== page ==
Take the case of Lum. It is totally different. Lum didn’t have the chance to try his ideas, he was in the back implementing stuff, observing and commenting. But he didn’t have the possibility to demonstrate the other side of things. So I’m interested in what he can say. I’m glad to see him now in the position to poke at things more directly. I think he deserved that and that, finally, he could be used for a role that suits him better. It was long due.

What I criticize is this idea of a “sealed” industry completely controlled by some elders that built their own reputation long ago and are now continuing of inertia. There’s lot of ego and convenience driving things, but not much honesty and merit. These guys should help to form and educate a new mentality, new blood. And instead they plug every hole and sit on top of the pyramid, expecting to be revered and keeping tightly everything in their grip. They suffocate the industry instead of making it more vibrant and alive. More responsive.

I’m not attacking Raph here, but what you expect me to think when I see Gordon Walton, Rich Vogel and Raph Koster together again under another Big Company and possibly building another game about Star Wars. Come on. I’ve already seen this movie. You cannot expect to sell it to me as something brand new. I see too many free cookies for these guys.

But then I am also overly excited, because this is what I wanted Raph to do since the beginning. His biggest “mistake” was to leave the lead of SWG, I always considered that as a betrayal to the game. I’ve already said that a lead designer should NEVER leave his project. This commitment is fundamental and the very first responsibility. Instead Raph dropped everything, fled from the battlefield when things were heating up and when it was crucial to push forward the “Vision”. Because the release of a mmorpg isn’t the end of the development, it’s the beginning of the journey. And that ship lost the commander, a ship that wasn’t particularly strong in the first place and that surely couldn’t “afford” to be left on its own. That ship sank long ago and it sank ALSO because of the original design. There were flaws but it was the very first reason why Raph should have been there to figure out and and solve those flaws for what it was possible. So that he could have been *accountable* for both the merits and the problems. His responsibilities. Mmorpgs are like babies, after nine months you aren’t done with them. That was the easy part.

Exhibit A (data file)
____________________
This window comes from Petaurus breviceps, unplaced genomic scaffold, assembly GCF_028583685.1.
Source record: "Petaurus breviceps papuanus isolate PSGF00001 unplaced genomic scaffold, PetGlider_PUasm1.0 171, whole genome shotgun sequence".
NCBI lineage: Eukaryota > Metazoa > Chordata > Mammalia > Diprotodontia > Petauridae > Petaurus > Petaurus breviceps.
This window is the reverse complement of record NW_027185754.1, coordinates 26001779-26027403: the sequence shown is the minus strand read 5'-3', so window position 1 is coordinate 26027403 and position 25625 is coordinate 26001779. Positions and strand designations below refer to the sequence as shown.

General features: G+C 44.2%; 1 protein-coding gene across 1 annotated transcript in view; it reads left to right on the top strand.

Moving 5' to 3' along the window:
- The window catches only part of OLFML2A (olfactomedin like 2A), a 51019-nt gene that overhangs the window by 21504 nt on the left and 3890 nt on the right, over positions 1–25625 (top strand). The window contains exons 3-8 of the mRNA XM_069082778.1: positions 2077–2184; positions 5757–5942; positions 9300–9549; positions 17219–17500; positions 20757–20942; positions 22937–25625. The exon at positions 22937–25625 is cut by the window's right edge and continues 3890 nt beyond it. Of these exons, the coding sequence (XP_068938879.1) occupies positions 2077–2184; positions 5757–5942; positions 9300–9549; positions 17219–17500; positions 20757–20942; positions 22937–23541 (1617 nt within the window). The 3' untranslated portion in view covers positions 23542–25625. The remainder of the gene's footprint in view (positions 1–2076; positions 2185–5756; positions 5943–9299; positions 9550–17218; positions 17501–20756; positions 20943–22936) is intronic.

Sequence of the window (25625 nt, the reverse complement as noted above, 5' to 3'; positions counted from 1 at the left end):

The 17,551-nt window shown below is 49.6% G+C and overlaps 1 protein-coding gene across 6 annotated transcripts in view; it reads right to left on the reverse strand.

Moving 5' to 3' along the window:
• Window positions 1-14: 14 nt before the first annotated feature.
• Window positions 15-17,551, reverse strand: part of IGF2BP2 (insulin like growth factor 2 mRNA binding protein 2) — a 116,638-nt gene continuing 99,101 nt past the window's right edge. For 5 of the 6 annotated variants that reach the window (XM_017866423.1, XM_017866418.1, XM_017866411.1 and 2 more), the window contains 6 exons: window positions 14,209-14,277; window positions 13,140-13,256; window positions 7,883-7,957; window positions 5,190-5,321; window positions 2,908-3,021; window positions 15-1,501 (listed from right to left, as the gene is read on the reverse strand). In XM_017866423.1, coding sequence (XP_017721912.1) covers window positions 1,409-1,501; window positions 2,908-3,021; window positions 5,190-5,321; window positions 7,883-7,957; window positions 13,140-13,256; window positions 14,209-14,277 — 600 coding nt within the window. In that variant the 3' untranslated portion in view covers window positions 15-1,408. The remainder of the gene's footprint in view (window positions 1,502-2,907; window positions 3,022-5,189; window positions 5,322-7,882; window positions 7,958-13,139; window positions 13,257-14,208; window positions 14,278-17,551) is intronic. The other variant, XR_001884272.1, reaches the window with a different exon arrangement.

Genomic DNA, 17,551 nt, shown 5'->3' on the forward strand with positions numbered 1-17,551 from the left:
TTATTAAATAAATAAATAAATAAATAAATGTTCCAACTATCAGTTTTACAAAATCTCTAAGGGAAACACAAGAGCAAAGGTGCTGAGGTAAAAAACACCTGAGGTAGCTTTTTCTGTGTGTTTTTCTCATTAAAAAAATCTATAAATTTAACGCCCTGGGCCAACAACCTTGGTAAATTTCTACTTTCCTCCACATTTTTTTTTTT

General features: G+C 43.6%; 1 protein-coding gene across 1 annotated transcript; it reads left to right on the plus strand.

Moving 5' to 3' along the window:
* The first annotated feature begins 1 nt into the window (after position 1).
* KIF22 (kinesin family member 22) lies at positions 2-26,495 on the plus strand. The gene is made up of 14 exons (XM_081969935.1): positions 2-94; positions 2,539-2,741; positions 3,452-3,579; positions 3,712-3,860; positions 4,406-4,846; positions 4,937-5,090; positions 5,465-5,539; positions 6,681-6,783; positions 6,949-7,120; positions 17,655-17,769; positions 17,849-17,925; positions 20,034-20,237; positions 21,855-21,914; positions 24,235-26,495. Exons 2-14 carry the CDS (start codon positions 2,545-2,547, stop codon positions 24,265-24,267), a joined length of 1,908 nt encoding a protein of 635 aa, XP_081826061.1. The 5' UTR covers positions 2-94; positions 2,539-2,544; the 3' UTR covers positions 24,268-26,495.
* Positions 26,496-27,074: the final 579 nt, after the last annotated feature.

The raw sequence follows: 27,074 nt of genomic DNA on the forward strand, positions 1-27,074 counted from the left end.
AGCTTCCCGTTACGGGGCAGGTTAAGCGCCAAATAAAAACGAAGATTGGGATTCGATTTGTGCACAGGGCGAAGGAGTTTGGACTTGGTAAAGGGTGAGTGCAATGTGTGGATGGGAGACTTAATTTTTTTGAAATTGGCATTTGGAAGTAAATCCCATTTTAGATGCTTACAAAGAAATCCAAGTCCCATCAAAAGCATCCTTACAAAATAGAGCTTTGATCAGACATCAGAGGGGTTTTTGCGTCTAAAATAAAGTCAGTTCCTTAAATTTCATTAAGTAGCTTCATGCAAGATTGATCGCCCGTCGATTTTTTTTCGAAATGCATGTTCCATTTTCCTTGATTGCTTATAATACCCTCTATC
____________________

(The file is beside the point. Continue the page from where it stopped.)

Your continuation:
I’m not criticizing his practical decisions. Or Raph as a man. But just the public side and his choice and responsibilities toward the game.

Now I’m overly excited because Raph is back to where he belongs (well, assumptions). Because I’m so absolutely tired to see him talking at the high level about abstract ideas that do not go anywhere. So. Horribly. Logorrheic. I want to see him in the front lines. To work concretely, get his hands dirt. Fight for his ideas and ideals instead of writing them in a book about games. I love his book, but with no games, no book.

So I think, “FINALLY”. Things are moving again. We aren’t swamped in the sameness where you feel like suspended in a time without time. In a stasis where you finish always to think about what happened in the past and with no faith or interest about the future. This industry killed the genre, it sabotaged it. Where are out “virtual worlds”? Where are our myths?

I believe that Raph still has a lot to demonstrate and I believe we can draw a line over the past to look at the future.

Maybe with Bioware guarding his shoulders and forbidding him to try things too wacky and out of place.

Hoping he won’t bail off again near the end.